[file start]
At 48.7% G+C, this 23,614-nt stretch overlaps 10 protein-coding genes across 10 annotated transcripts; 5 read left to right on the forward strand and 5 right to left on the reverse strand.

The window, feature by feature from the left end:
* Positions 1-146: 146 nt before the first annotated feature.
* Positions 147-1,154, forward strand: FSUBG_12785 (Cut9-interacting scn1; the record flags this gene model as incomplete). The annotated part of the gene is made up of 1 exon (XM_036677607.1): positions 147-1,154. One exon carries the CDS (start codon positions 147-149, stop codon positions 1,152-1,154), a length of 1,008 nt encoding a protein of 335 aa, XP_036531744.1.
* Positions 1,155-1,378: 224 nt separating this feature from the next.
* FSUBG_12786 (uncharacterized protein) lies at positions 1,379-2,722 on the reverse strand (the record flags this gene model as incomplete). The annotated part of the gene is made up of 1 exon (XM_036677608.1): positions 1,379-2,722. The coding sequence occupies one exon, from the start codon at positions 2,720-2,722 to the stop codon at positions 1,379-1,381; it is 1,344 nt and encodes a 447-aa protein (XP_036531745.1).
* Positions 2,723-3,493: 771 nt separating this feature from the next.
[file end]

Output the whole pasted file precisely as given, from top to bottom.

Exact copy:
At 48.7% G+C, this 23,614-nt stretch overlaps 10 protein-coding genes across 10 annotated transcripts; 5 read left to right on the forward strand and 5 right to left on the reverse strand.

The window, feature by feature from the left end:
* Positions 1-146: 146 nt before the first annotated feature.
* Positions 147-1,154, forward strand: FSUBG_12785 (Cut9-interacting scn1; the record flags this gene model as incomplete). The annotated part of the gene is made up of 1 exon (XM_036677607.1): positions 147-1,154. One exon carries the CDS (start codon positions 147-149, stop codon positions 1,152-1,154), a length of 1,008 nt encoding a protein of 335 aa, XP_036531744.1.
* Positions 1,155-1,378: 224 nt separating this feature from the next.
* FSUBG_12786 (uncharacterized protein) lies at positions 1,379-2,722 on the reverse strand (the record flags this gene model as incomplete). The annotated part of the gene is made up of 1 exon (XM_036677608.1): positions 1,379-2,722. The coding sequence occupies one exon, from the start codon at positions 2,720-2,722 to the stop codon at positions 1,379-1,381; it is 1,344 nt and encodes a 447-aa protein (XP_036531745.1).
* Positions 2,723-3,493: 771 nt separating this feature from the next.